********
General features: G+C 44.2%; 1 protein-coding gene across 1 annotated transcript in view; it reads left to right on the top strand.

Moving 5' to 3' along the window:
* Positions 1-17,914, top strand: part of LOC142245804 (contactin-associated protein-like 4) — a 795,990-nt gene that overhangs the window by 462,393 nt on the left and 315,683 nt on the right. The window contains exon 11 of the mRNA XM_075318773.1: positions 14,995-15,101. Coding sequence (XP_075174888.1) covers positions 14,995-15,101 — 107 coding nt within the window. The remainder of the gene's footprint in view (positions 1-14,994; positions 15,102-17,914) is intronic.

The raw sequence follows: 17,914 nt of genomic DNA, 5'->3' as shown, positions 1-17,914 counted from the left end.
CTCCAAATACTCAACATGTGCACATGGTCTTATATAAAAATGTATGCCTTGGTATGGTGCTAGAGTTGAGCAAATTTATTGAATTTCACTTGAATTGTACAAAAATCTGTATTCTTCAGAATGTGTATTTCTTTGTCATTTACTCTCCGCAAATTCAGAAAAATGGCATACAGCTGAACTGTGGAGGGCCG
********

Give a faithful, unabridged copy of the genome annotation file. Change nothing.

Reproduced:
General features: G+C 44.2%; 1 protein-coding gene across 1 annotated transcript in view; it reads left to right on the top strand.

Moving 5' to 3' along the window:
* Positions 1-17,914, top strand: part of LOC142245804 (contactin-associated protein-like 4) — a 795,990-nt gene that overhangs the window by 462,393 nt on the left and 315,683 nt on the right. The window contains exon 11 of the mRNA XM_075318773.1: positions 14,995-15,101. Coding sequence (XP_075174888.1) covers positions 14,995-15,101 — 107 coding nt within the window. The remainder of the gene's footprint in view (positions 1-14,994; positions 15,102-17,914) is intronic.

The raw sequence follows: 17,914 nt of genomic DNA, 5'->3' as shown, positions 1-17,914 counted from the left end.
CTCCAAATACTCAACATGTGCACATGGTCTTATATAAAAATGTATGCCTTGGTATGGTGCTAGAGTTGAGCAAATTTATTGAATTTCACTTGAATTGTACAAAAATCTGTATTCTTCAGAATGTGTATTTCTTTGTCATTTACTCTCCGCAAATTCAGAAAAATGGCATACAGCTGAACTGTGGAGGGCCG